The Every Day Leader: Being Real

As I sit at my desk I am looking at an ad for a conference called the  “The Super Summit”. 

I think about what that means. It seems we are always striving to be super and not just super at one thing but at EVERYTHING!

I think about the conversations I had this week with people trying to be super and even how I can get caught up in that image. In reality we are made to rely on God.  We are called to live authentically.  Deep down we know that  all God calls us to be is ourselves.  To do the best we can – but to be real.

I wonder why we think we must all be the Super Women or Men – having it all together, doing it all – home, work, friends, church, community…. never allowing ourselves to be anything less than that super person in the eyes of others.

To be honest it feels good to think we can do it all, it feels good to have others respect us and look to us, and to be needed.

The danger of this entire superman living is that it can’t last. Sooner or later it catches up to us and if we let it, it will destroy us.

In the end, we aren’t super human – but for some reason we have the expectation that we should be.

We think we should be able to manage at work giving 100%.  We think we should be able to manage at home and being the all to everyone.  We think we should be involved in our community and our church.  We think we should reach out to others.  All of the expectations we put on ourselves don’t allow us to be anything but super humans.  We get so caught up in the things we should be doing that we somehow forget to live.  We don’t have time to enjoy the blessings of the day.  And in all this we strive to meet the expectations that others have on us.

We don’t give ourselves the freedom to hurt, struggle, or be sad because there is no room or time for the messiness that life often brings. We rarely have time to laugh and to appreciate those who truly care about us and want our best.

Many of us have the same expectations of ourselves as leaders.  We don’t allow ourselves to have messy lives, to struggle or to have anything less than perfect. We strive to show those around us that we are super human and life is good all the time with no mess.

We allow people to see only the productive side of things, all the outside stuff, never allowing them to see the mess backstage (which, is a well-kept secret).

Somehow, we think what really matters to everyone and to us is what can be displayed on the outside – productivity.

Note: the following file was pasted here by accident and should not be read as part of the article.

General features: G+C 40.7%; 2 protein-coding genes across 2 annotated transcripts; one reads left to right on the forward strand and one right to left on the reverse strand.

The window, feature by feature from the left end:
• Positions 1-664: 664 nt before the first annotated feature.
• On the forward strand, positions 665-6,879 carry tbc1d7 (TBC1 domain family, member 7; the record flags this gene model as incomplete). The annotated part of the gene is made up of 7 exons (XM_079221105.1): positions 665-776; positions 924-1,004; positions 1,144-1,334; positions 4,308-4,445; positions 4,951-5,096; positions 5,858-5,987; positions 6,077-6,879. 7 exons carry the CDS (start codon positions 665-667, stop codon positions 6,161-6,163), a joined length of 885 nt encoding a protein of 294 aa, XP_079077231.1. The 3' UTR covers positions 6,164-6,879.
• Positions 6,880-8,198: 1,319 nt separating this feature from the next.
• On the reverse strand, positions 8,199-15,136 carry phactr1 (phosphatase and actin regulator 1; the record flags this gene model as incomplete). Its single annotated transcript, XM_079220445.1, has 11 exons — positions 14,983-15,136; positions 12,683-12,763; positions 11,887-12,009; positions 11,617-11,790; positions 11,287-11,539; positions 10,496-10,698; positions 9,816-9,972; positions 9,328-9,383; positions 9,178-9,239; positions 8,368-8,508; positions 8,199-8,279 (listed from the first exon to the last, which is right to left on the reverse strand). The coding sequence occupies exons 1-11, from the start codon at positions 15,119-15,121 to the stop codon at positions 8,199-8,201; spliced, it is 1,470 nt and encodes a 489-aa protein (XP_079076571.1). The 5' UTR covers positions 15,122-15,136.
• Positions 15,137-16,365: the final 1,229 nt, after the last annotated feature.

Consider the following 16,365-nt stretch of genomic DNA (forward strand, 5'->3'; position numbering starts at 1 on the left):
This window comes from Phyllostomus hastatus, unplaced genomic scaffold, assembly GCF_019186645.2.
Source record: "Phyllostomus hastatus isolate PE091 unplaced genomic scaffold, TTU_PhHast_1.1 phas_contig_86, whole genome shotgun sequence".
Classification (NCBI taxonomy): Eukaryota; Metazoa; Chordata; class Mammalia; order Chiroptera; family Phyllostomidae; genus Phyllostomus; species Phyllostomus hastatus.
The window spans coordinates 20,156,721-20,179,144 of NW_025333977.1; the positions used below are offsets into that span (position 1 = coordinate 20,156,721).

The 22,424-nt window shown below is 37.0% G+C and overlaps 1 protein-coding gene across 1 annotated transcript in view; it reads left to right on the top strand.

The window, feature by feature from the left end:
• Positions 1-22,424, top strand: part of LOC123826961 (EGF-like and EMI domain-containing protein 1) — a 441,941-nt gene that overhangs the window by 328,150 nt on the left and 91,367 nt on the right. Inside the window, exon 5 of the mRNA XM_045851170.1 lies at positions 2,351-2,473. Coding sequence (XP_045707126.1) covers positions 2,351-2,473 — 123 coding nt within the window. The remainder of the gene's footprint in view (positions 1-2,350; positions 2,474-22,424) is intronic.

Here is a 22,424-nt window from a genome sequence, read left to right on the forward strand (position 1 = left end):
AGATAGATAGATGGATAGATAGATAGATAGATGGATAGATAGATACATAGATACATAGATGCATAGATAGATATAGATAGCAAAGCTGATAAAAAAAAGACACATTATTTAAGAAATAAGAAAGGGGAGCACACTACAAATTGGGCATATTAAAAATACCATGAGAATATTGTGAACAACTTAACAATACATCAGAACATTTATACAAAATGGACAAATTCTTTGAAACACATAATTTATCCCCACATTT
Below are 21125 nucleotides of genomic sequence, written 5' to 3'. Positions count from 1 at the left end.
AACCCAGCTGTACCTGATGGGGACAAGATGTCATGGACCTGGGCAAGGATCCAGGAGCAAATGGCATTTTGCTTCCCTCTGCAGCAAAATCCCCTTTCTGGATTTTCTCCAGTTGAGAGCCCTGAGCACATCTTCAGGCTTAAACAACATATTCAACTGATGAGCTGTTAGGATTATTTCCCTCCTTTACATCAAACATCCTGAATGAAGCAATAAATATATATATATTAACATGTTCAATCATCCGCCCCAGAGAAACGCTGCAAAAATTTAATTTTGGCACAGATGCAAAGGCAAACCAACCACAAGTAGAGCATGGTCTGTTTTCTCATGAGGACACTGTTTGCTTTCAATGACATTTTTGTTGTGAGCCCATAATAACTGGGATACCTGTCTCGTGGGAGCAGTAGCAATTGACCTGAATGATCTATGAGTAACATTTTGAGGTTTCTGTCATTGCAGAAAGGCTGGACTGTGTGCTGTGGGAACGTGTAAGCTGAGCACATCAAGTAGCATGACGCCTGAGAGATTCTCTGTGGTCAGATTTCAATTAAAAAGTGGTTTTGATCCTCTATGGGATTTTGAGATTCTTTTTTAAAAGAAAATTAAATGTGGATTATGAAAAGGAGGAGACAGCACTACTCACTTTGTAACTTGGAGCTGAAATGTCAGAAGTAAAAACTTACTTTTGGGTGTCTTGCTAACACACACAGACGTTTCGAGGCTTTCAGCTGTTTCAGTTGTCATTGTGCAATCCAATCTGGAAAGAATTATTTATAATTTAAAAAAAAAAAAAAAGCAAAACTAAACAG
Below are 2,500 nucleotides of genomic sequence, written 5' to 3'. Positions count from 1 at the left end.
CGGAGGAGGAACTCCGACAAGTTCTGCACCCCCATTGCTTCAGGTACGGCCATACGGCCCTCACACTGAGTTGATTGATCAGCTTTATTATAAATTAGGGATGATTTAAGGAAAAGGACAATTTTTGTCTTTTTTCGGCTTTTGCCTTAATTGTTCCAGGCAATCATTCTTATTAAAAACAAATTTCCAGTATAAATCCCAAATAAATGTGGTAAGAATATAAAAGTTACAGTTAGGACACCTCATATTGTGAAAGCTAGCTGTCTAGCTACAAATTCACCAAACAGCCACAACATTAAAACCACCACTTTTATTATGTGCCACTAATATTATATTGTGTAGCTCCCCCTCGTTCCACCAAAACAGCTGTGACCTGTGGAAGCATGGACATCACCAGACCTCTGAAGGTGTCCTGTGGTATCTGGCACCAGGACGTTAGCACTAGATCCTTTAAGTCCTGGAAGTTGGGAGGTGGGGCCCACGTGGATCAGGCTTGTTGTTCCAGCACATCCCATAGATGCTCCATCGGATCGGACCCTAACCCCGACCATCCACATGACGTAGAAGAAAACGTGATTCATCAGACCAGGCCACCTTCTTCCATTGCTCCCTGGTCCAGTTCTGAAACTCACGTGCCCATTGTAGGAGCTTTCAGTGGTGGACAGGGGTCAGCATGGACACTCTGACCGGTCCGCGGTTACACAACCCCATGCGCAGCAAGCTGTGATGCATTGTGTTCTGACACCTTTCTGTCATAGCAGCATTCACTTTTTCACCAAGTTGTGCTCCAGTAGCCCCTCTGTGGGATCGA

Leaders know that life can be messy.  We know that it can be hard, and if we are honest we also know that we are not made to be super human.

We know that being real, allowing people to see who we are and who we are not, opens the door to influence another.  We know it allows them to see us walking the journey one step at time. Our story allows others to relate to us.

Every day leaders don’t have to be super human to make a difference in the lives of others.   They understand that leading a life of influence means that we allow people to see us – not who we think we should be – but really see who we are.  We know that when we allow others to see the real us as we walk the journey  that we can have a  lasting impact on those around us. 

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2 thoughts on “The Every Day Leader: Being Real

  1. Gwen,

    Thank you so much for reading the blog and your words of encouragement. Thanks, too, for what you do! I love your words of confident, competent, courageous and calm. I couldn’t agree more! I think we all battle that tendency to be ‘super’ and do try to do it all – which can play havoc on us.

    Many blessings! Cathy

  2. Cathy,
    Thanks for this article. My name is Gwen Webber-McLeod, President/CEO Gwen, Inc. Gwen,Inc. is leadership development corporation serving clients across the United States. Our mission is: Helping leaders become Confident, Competent, Courageous and Calm. These are characteristics we see in the most effective leaders we serve. Your article resonates with me because my clients also suffer from “Super Syndrome.” I spend hundreds of hours a year inspiring leaders to find a pocket of calmness and to stay in it as much as possible. As one of my coaching clients observed, she absorbs chaos all day and is required to push out calm. When leaders live in “Super” everything mode sustaining the calmness needed to manage and lead becomes difficult. It is imperative for leaders to reduce stress and remain calm because stressed out leaders create stress for teams that deliver stressed results. Thanks so much for sharing these ideas and know I stand with you in inspiring leaders to resist the impulse to be ” Super” all the time.

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